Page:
Just to add some technical background to this, it's actually quite complex to get a CPU speed reading on modern CPUs. Mac OS X's Sysctl reports the base speed of the processor, regardless whether Turbo Mode is active or not. So on the 15" low-end QC model you will always see 2.3GHz.

    To actually read the instantaneous speed of any given core, you need to peek at the CPU itself and count the cycles - Intel actually has a handy document detailing an algorithm to do this(1). The issue with that is that it requires peeking at the Model-Specific Registers (MSRs), which require Ring 0 access; or in other words you need a broker at the driver level to do it.

    Linux already does this (/proc/cpu/0/msr), and on Windows it's fairly trivial to load a driver alongside an Admin-level application to do this(CPU-Z, etc). Under Mac OS X this requires installing an Extension (at least as far as I know) which gets messy. If you don't go through this process you'll never be able to read the core speeds accurately, which is why there's virtually no Mac software capable of this.

    Fortunately MSR Tools exists, and it has a 32bit extension to allow it to peek at the MSRs. The right answer of course is always the last answer you try, so this was only after trying several other ways of calculating the CPU speed and a couple different OS-agnostic benchmarks to try to rule out OS differences.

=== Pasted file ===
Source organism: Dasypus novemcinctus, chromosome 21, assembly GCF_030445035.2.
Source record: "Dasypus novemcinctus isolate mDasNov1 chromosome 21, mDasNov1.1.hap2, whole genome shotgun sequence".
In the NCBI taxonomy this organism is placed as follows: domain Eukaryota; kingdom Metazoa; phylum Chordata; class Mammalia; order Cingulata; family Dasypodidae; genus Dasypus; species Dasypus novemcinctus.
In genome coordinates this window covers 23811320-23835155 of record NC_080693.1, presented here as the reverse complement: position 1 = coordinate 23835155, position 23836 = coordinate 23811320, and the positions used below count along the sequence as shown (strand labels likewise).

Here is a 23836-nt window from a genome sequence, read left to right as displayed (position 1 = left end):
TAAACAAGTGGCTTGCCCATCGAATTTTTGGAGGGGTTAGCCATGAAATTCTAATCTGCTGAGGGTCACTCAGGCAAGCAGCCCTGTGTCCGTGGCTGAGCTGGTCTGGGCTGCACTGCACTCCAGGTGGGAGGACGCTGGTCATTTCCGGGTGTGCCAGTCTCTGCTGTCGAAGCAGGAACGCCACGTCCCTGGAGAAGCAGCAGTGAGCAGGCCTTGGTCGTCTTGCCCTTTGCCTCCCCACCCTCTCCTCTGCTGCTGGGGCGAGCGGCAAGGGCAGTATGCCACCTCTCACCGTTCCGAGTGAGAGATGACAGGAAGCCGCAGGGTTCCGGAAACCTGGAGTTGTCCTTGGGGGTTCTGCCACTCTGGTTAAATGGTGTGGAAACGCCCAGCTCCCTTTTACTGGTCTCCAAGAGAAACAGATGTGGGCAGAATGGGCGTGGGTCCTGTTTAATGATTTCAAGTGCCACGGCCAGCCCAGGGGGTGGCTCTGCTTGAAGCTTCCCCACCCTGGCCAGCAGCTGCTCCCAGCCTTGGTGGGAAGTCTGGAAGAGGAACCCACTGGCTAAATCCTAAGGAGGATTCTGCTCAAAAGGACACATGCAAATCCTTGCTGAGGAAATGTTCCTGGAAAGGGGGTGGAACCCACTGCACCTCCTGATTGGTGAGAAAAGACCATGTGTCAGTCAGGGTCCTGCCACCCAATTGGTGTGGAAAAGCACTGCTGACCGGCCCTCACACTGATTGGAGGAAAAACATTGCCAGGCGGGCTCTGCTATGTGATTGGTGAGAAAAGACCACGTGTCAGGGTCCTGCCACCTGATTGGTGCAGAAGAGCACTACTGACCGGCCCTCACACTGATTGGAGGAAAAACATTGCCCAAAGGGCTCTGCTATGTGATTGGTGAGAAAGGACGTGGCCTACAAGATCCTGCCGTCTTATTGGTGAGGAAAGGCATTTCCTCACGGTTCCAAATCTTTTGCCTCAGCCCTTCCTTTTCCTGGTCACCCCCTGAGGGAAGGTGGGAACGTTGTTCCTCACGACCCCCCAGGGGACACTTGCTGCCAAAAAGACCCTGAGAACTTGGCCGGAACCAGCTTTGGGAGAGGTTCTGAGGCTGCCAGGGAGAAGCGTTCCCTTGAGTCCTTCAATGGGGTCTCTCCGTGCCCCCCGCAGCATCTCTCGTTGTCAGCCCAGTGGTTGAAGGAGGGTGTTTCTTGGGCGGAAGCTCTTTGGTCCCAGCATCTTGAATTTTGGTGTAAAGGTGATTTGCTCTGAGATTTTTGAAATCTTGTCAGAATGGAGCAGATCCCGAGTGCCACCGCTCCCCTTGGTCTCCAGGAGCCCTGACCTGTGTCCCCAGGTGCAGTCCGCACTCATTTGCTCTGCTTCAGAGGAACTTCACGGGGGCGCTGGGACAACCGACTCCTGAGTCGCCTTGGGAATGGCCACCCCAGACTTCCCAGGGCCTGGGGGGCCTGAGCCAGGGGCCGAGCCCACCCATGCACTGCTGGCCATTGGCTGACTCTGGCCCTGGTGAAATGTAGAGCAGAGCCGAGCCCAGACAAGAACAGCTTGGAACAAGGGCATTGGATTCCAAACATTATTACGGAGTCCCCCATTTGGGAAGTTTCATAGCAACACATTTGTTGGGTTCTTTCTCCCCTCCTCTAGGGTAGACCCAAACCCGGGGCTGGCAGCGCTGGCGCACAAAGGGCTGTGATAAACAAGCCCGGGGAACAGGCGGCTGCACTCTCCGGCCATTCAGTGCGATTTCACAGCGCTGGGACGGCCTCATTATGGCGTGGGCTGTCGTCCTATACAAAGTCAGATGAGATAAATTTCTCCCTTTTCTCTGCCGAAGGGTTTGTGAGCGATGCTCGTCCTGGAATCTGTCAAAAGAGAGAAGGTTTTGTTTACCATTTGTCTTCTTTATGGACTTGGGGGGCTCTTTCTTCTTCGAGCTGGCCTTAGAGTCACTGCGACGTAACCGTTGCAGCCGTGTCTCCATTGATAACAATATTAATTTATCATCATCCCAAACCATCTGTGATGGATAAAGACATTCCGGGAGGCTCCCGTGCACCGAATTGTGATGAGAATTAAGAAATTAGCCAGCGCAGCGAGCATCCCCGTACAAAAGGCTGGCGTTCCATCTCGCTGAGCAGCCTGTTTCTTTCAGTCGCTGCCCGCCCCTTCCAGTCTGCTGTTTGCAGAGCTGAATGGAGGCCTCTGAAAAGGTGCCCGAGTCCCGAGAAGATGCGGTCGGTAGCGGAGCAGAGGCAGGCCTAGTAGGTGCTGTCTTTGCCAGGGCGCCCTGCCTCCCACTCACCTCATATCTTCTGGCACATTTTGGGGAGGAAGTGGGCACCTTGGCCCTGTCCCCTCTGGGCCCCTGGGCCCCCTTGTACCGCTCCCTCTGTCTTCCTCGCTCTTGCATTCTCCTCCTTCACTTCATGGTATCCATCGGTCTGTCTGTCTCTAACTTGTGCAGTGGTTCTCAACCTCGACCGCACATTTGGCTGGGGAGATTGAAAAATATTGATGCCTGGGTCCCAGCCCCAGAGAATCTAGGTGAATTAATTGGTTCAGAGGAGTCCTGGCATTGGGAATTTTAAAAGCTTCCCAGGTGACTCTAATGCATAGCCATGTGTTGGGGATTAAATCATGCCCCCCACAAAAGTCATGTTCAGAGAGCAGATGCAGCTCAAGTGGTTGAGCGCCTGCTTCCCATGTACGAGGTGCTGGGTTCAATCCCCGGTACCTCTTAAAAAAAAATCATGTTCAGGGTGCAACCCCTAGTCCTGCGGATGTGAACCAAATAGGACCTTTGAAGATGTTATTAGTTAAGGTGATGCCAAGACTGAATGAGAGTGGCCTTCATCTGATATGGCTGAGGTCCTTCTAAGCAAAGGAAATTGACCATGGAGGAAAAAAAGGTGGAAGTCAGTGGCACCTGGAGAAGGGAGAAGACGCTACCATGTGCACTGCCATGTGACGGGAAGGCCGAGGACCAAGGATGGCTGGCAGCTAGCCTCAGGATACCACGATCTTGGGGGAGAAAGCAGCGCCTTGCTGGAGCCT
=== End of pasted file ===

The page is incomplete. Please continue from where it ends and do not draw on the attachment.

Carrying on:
1) http://download.intel.com/design/processor/applnot...
    Reply
  • tno - Friday, March 11, 2011 - link

    +1

    I've been planning to plunge into Mac ownership for sometime, especially with grad school looming I really want something that's more comfortable to work on than my netbook but still fairly portable. This review really helped me gauge whether it was worth putting in the extra cost for a 2011 13" MBP or settle for a discounted 2010.

    So am I all set? Hardly! Now I need to see what the 2011 13" MBA has to offer! I'm praying that cost stays roughly the same and a move to a ULV SNB leads to 12+ hour battery life and a similarly huge leap in performance as the move lead to in the MBP. I am a sucker for lightweight form factors.

    This article is also the first one to make me ever consider the 15" MBP. I have been fairly opposed to the bulk but the performance is quite something. If I went that route then I would probably have a C2Q, water-cooled, ATI and SSD driven rig to put up on AT forums. Taking offers!
    Reply
  • tno - Wednesday, May 4, 2011 - link

    Rezzing a dead thread! I bought the 13" MBP! $999 at MicroCenter, too good to pass up! So . . . who wants my rig? Reply
  • JasperJanssen - Saturday, August 6, 2011 - link

    I, on the other hand, have gone the other way. My MBA13 is being put together in China now. Reply
  • ltcommanderdata - Thursday, March 10, 2011 - link

    A great review. I do have some additional questions though. First, given Apple was the instigator of OpenCL, it'd be great if you could run some OpenCL benchmarks. Are the Sandy Bridge MacBook Pro's disproportionately faster than the Arrandale MacBook Pro to indicate that OS X has CPU OpenCL drivers that can take advantage of AVX? Probably not, and this will hopefully come with Lion. Given nVidia's GPGPU push can the HD 6490 still keep up with the 330M GT in OpenCL? How does the HD6750 do?